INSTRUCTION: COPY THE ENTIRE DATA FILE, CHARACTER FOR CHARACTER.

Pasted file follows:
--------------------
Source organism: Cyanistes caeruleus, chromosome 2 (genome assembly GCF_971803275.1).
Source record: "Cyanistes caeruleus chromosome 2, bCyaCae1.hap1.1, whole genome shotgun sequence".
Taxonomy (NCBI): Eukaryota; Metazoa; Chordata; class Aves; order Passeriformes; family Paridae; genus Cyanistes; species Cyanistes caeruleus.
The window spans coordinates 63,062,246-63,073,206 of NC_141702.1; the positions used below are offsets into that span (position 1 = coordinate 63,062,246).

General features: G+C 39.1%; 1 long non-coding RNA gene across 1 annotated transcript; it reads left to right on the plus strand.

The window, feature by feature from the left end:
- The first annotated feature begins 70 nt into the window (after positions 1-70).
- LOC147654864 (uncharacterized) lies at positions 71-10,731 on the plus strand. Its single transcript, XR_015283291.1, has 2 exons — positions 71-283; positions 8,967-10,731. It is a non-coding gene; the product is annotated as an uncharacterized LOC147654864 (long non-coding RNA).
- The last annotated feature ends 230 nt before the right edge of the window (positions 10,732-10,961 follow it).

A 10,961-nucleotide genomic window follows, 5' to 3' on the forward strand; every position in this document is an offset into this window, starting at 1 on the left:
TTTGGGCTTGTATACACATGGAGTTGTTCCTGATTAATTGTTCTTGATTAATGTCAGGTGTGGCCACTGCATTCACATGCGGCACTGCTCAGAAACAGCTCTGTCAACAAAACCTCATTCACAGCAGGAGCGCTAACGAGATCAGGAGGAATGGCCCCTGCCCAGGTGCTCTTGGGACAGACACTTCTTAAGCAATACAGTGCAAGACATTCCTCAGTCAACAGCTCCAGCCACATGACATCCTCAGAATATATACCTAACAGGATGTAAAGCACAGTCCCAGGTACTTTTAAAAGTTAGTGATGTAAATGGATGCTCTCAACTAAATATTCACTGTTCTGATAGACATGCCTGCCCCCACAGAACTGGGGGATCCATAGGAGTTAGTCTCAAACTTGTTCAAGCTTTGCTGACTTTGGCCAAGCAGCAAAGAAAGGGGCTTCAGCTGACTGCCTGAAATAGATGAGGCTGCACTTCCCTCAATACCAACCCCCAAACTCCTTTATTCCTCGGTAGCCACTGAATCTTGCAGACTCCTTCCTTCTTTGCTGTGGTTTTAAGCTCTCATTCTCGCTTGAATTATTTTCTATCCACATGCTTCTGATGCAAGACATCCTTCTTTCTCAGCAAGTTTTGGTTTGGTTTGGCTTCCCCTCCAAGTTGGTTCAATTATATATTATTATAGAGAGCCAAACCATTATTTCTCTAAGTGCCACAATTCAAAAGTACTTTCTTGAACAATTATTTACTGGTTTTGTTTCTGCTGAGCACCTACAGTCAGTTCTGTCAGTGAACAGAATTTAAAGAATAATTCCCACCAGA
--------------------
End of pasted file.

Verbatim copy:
Source organism: Cyanistes caeruleus, chromosome 2 (genome assembly GCF_971803275.1).
Source record: "Cyanistes caeruleus chromosome 2, bCyaCae1.hap1.1, whole genome shotgun sequence".
Taxonomy (NCBI): Eukaryota; Metazoa; Chordata; class Aves; order Passeriformes; family Paridae; genus Cyanistes; species Cyanistes caeruleus.
The window spans coordinates 63,062,246-63,073,206 of NC_141702.1; the positions used below are offsets into that span (position 1 = coordinate 63,062,246).

General features: G+C 39.1%; 1 long non-coding RNA gene across 1 annotated transcript; it reads left to right on the plus strand.

The window, feature by feature from the left end:
- The first annotated feature begins 70 nt into the window (after positions 1-70).
- LOC147654864 (uncharacterized) lies at positions 71-10,731 on the plus strand. Its single transcript, XR_015283291.1, has 2 exons — positions 71-283; positions 8,967-10,731. It is a non-coding gene; the product is annotated as an uncharacterized LOC147654864 (long non-coding RNA).
- The last annotated feature ends 230 nt before the right edge of the window (positions 10,732-10,961 follow it).

A 10,961-nucleotide genomic window follows, 5' to 3' on the forward strand; every position in this document is an offset into this window, starting at 1 on the left:
TTTGGGCTTGTATACACATGGAGTTGTTCCTGATTAATTGTTCTTGATTAATGTCAGGTGTGGCCACTGCATTCACATGCGGCACTGCTCAGAAACAGCTCTGTCAACAAAACCTCATTCACAGCAGGAGCGCTAACGAGATCAGGAGGAATGGCCCCTGCCCAGGTGCTCTTGGGACAGACACTTCTTAAGCAATACAGTGCAAGACATTCCTCAGTCAACAGCTCCAGCCACATGACATCCTCAGAATATATACCTAACAGGATGTAAAGCACAGTCCCAGGTACTTTTAAAAGTTAGTGATGTAAATGGATGCTCTCAACTAAATATTCACTGTTCTGATAGACATGCCTGCCCCCACAGAACTGGGGGATCCATAGGAGTTAGTCTCAAACTTGTTCAAGCTTTGCTGACTTTGGCCAAGCAGCAAAGAAAGGGGCTTCAGCTGACTGCCTGAAATAGATGAGGCTGCACTTCCCTCAATACCAACCCCCAAACTCCTTTATTCCTCGGTAGCCACTGAATCTTGCAGACTCCTTCCTTCTTTGCTGTGGTTTTAAGCTCTCATTCTCGCTTGAATTATTTTCTATCCACATGCTTCTGATGCAAGACATCCTTCTTTCTCAGCAAGTTTTGGTTTGGTTTGGCTTCCCCTCCAAGTTGGTTCAATTATATATTATTATAGAGAGCCAAACCATTATTTCTCTAAGTGCCACAATTCAAAAGTACTTTCTTGAACAATTATTTACTGGTTTTGTTTCTGCTGAGCACCTACAGTCAGTTCTGTCAGTGAACAGAATTTAAAGAATAATTCCCACCAGA